The Albert Chicago has named Chicago native and culinary veteran Steve Chiappetti as executive chef. The restaurant on the first level of Hotel EMC2 features a new menu of Italian American cuisine influenced by Chiappetti’s Calabrian heritage. He has “cultivated a culinary transformation at the Albert that celebrates the flavors, colors and kindheartedness of Southern Italy in a contemporary way. Remaining true to the approach that earned him accolades at the legacy-making Mango, Rhapsody, Café Le Coq, J Rocco’s Italian Table and Marion Street Market, he brings approachability, comfort and hospitality to the Albert’s kitchen and dining room.” “We have a dining room filled with art, floor-to-ceiling shelves stacked with vintage books, vaulted ceilings and beautiful contemporary design. But what really brings it all together are the food and the people. In re-envisioning the menu, we wanted to present ingredient-forward, simple, wholesome dishes that speak to a range of tastes without detracting from our real purpose: to bring joy back to the restaurant table.” 228 East Ontario. More here.
Portage Park’s Foundation Tavern Abruptly Shutters
“The owners of Foundation Tavern & Grille, 5007 West Irving Park Road, announced the bar’s immediate closure on its Facebook page Sunday. The building was sold to new owners late last week,” reports Block Club.
Public Radio’s “The Takeaway” Ends In June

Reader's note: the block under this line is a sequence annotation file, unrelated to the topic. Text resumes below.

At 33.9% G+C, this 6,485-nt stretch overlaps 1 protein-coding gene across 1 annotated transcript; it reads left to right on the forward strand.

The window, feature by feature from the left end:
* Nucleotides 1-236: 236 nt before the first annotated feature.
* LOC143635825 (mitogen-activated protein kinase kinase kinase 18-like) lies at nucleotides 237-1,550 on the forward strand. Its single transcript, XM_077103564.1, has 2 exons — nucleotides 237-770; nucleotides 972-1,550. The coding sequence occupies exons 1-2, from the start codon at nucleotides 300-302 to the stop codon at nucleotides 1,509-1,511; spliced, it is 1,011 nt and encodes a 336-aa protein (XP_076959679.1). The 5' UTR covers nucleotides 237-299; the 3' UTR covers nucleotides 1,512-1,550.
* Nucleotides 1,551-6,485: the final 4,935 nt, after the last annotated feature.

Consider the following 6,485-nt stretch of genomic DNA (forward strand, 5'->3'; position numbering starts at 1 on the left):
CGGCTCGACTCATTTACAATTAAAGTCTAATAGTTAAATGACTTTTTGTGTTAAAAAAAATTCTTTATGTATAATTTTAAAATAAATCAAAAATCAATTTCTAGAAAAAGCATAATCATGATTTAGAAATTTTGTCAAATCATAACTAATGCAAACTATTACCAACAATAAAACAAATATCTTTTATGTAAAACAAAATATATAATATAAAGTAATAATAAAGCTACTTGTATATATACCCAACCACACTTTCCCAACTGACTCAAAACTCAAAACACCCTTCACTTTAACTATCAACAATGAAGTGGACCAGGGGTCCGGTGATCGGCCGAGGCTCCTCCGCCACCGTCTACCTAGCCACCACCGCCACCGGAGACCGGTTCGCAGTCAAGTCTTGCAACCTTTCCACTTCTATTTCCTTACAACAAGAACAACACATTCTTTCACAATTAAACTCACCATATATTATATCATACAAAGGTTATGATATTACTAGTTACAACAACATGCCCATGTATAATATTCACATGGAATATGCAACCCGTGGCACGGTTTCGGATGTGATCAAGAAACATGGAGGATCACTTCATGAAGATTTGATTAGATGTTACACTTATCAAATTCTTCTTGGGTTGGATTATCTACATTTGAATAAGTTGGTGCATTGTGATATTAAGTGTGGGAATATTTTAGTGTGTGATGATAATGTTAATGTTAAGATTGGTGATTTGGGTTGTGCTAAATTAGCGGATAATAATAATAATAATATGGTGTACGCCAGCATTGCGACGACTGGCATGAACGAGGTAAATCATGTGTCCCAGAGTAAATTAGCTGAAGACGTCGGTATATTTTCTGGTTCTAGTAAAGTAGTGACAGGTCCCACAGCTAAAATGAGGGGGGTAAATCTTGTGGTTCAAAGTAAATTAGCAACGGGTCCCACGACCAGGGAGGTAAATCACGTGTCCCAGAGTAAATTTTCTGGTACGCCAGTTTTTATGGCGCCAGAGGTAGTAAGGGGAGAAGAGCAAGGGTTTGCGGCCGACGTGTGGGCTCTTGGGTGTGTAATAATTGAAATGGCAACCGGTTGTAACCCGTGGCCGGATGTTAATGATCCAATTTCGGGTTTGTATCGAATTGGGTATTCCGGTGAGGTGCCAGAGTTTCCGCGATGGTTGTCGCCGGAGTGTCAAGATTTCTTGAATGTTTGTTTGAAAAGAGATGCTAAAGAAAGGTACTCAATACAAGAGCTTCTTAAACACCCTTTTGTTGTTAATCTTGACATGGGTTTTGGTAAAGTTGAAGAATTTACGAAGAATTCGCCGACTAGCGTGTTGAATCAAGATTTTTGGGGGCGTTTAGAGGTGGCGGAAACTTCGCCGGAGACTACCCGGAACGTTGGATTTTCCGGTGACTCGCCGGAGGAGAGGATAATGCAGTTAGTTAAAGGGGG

“Morning Edition” alternative “The Takeaway,” carried by 241 stations, has seen carriage decline by thirteen-percent in recent years, as well as drops in audience, according to co-producer WNYC and distributor PRX, and will end in June. Reports Current: “The decision to cancel the program ‘was not a decision made lightly,’ they said in a memo, but ‘The Takeaway’’s ‘decline in audience as well as the financial challenge of producing a daily show—a situation made more challenging this year by the headwinds facing many across media—has led us to this decision.’”
Miche Fest Sets Lineup For Fifth Annual Latin Music Festival
Miche Fest has announced the full lineup for its fifth Annual Latin Music Festival in Chicago: Prince Royce, Elvis Crespo, Natti Natasha, Gerardo Ortiz, R.K.M & KEN-Y, Banda Los Recoditos, DAAZ, Noriel, Grupo Kual, Grupo Vanguardia, Lilo Bermudez, Banda La Organización and Alex Lora y El Tri. Miche Fest brings some of the biggest names in Latin music history across a variety of genres, and mixes new and timeless classics of reggaeton, salsa, bachata, banda and rock. The two-day festival is open to all ages, welcoming families, friends and Latin music lovers from all over the country. Harrison Park in Pilsen, June 24-25, noon-10pm. More here.